Today’s fiscal conservatives have a gold mine in the twentieth-century philosopher Ayn Rand, who used her writings to legitimate the steely pursuit of self-interest and to dignify radical individualism. Many of the Republicans in Congress have read her novels, particularly Atlas Shrugged, and many admit to being deeply influenced. It’s hard to overestimate the importance of this book in American politics. Rand’s collective writings form a common language for conservatives—the canon of a kind of secular Bible, providing the sanction for the dog-eat-dog economic and social structures that the actual Bible inconveniently fails to provide. Rand is unapologetic in her ardor for “full, pure, uncontrolled, unregulated laissez-faire capitalism” and her rejection of laws promoting the collective good, including social safety nets, affirmative action, and environmental regulations.
Rand’s philosophy, “objectivism,” at first glance seems harmless enough: it is simply the belief that there is an external, objective reality and that only our senses and our reason allow us to perceive it accurately. By this logic one’s own existence is axiomatic and is the foundation for everything we know and do. From a spiritual progressive point of view, the problem comes when she extrapolates: she excludes from her notion of “objective reality” anything ineffable, mystical, emotional, or spiritual. These are simply unreal to her—they do not exist “out there” in the world; they are wishful concoctions of our own minds. As a result, they cannot possibly generate values, obligations, or meaning. To Rand, the only thing that generates values is real, concrete existence itself, particularly one’s own personal existence. The only imperative she recognizes is that of making rational choices to further that existence, the realest thing in the world.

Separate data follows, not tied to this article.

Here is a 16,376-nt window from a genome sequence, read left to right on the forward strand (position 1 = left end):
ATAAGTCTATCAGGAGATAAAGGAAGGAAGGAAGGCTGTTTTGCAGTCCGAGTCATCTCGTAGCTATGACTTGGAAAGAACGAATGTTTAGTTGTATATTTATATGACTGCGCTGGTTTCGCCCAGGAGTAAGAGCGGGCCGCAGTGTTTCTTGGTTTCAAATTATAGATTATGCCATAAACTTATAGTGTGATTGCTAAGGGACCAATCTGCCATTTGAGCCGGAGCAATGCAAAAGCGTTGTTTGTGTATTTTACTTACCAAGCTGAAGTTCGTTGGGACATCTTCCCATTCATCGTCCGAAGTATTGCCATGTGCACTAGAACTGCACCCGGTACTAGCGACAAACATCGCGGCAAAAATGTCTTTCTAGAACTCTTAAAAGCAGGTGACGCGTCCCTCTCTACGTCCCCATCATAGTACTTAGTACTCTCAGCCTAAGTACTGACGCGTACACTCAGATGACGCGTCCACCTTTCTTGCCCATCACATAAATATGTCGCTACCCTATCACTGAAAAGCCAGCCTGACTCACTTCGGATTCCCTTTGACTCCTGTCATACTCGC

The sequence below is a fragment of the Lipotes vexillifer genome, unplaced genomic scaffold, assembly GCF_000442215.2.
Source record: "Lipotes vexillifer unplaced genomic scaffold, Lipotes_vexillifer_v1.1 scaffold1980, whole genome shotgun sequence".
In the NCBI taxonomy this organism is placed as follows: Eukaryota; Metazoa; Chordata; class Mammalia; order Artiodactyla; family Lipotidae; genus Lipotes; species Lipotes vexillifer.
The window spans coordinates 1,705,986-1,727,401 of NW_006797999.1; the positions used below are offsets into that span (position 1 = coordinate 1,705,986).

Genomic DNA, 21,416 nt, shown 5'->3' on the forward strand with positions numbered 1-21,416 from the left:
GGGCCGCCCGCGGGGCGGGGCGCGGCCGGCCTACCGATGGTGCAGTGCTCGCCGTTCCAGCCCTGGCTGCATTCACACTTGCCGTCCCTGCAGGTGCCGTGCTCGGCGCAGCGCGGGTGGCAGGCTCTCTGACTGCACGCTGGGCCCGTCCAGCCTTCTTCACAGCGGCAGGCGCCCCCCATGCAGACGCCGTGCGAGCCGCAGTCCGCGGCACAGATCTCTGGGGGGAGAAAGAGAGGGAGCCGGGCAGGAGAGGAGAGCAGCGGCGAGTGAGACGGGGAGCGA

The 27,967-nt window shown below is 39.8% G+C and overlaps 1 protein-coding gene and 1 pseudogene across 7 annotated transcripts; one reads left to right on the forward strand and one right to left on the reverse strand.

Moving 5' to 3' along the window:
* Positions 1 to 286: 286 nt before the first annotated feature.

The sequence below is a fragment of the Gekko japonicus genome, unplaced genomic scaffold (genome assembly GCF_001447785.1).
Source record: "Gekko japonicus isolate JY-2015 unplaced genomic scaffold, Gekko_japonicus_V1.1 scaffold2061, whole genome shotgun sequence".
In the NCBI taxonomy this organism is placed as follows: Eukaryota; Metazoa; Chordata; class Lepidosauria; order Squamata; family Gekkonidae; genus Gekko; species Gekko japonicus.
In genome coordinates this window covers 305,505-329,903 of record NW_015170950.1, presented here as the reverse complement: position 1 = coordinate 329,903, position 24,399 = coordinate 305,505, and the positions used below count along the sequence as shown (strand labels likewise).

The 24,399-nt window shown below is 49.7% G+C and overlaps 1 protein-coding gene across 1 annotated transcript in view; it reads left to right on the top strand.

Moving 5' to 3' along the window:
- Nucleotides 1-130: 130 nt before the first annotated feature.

To those of us who do believe in a world bursting with dimensions unfathomable by the rational mind, Rand’s philosophy is myopic and reductionist. And to those of us who experience the reality of love and Spirit propelling our obligations to one another and to the earth, her glorification of greed is morally repugnant. In liberal religious communities, most of us spend our time trying to temper greed, to contain it, to objectify it so that we can say, “this is not who we really are at core.” Jesus decried greed and wealth as obstacles to the spiritual life. The Buddha identified desire (of which greed is the outsized cousin) as the root of all suffering. The Hebrew exhortation of v’ahavta l’reacha kamocha (love your neighbor as yourself) is foundational in Jewish prayer life and ethical life.
How to Read the Rest of This Article
The text above was just an excerpt. The web versions of our print articles are now hosted by Duke University Press, Tikkun‘s publisher. Click here to read an HTML version of the article. Click here to read a PDF version of the article.
(To return to the Winter 2014 Table of Contents, click here.)